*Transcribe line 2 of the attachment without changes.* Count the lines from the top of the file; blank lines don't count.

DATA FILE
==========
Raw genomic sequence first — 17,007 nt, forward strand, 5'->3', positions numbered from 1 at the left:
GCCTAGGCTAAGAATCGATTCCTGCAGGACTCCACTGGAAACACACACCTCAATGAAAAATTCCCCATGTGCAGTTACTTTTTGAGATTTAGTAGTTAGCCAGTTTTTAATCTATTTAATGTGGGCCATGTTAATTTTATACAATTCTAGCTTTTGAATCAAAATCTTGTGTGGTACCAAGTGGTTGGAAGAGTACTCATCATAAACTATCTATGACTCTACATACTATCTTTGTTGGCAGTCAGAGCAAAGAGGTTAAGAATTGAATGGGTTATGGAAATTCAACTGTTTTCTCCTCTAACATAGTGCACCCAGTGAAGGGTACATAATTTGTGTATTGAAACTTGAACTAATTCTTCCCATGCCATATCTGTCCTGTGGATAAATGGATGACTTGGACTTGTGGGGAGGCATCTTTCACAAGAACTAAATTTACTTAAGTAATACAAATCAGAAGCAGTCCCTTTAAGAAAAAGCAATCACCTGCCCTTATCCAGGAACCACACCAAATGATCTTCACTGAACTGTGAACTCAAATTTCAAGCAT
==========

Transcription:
GCCTAGGCTAAGAATCGATTCCTGCAGGACTCCACTGGAAACACACACCTCAATGAAAAATTCCCCATGTGCAGTTACTTTTTGAGATTTAGTAGTTAGCCAGTTTTTAATCTATTTAATGTGGGCCATGTTAATTTTATACAATTCTAGCTTTTGAATCAAAATCTTGTGTGGTACCAAGTGGTTGGAAGAGTACTCATCATAAACTATCTATGACTCTACATACTATCTTTGTTGGCAGTCAGAGCAAAGAGGTTAAGAATTGAATGGGTTATGGAAATTCAACTGTTTTCTCCTCTAACATAGTGCACCCAGTGAAGGGTACATAATTTGTGTATTGAAACTTGAACTAATTCTTCCCATGCCATATCTGTCCTGTGGATAAATGGATGACTTGGACTTGTGGGGAGGCATCTTTCACAAGAACTAAATTTACTTAAGTAATACAAATCAGAAGCAGTCCCTTTAAGAAAAAGCAATCACCTGCCCTTATCCAGGAACCACACCAAATGATCTTCACTGAACTGTGAACTCAAATTTCAAGCAT